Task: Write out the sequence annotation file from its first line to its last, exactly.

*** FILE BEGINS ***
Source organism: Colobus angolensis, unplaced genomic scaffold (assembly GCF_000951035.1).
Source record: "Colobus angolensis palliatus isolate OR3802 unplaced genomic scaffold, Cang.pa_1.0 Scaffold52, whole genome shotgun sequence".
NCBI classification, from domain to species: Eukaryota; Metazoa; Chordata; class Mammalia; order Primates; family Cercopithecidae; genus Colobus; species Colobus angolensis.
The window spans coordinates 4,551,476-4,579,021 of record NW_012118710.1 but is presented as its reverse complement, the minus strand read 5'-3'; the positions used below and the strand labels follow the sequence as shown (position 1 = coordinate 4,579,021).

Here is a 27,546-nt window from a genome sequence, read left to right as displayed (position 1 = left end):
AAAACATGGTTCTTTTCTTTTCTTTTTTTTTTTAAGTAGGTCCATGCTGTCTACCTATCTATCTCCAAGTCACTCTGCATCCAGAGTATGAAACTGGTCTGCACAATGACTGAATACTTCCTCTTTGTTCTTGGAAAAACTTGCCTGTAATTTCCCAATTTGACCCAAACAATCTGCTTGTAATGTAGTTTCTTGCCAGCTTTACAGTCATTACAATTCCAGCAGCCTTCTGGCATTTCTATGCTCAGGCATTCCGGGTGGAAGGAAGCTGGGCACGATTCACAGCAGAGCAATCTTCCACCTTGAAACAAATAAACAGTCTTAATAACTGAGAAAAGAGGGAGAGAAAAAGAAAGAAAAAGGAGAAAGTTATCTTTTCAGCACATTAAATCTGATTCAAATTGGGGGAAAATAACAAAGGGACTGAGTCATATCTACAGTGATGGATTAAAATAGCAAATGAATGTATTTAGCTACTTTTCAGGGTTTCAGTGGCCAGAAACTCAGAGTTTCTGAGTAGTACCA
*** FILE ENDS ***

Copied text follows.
Source organism: Colobus angolensis, unplaced genomic scaffold (assembly GCF_000951035.1).
Source record: "Colobus angolensis palliatus isolate OR3802 unplaced genomic scaffold, Cang.pa_1.0 Scaffold52, whole genome shotgun sequence".
NCBI classification, from domain to species: Eukaryota; Metazoa; Chordata; class Mammalia; order Primates; family Cercopithecidae; genus Colobus; species Colobus angolensis.
The window spans coordinates 4,551,476-4,579,021 of record NW_012118710.1 but is presented as its reverse complement, the minus strand read 5'-3'; the positions used below and the strand labels follow the sequence as shown (position 1 = coordinate 4,579,021).

Here is a 27,546-nt window from a genome sequence, read left to right as displayed (position 1 = left end):
AAAACATGGTTCTTTTCTTTTCTTTTTTTTTTTAAGTAGGTCCATGCTGTCTACCTATCTATCTCCAAGTCACTCTGCATCCAGAGTATGAAACTGGTCTGCACAATGACTGAATACTTCCTCTTTGTTCTTGGAAAAACTTGCCTGTAATTTCCCAATTTGACCCAAACAATCTGCTTGTAATGTAGTTTCTTGCCAGCTTTACAGTCATTACAATTCCAGCAGCCTTCTGGCATTTCTATGCTCAGGCATTCCGGGTGGAAGGAAGCTGGGCACGATTCACAGCAGAGCAATCTTCCACCTTGAAACAAATAAACAGTCTTAATAACTGAGAAAAGAGGGAGAGAAAAAGAAAGAAAAAGGAGAAAGTTATCTTTTCAGCACATTAAATCTGATTCAAATTGGGGGAAAATAACAAAGGGACTGAGTCATATCTACAGTGATGGATTAAAATAGCAAATGAATGTATTTAGCTACTTTTCAGGGTTTCAGTGGCCAGAAACTCAGAGTTTCTGAGTAGTACCA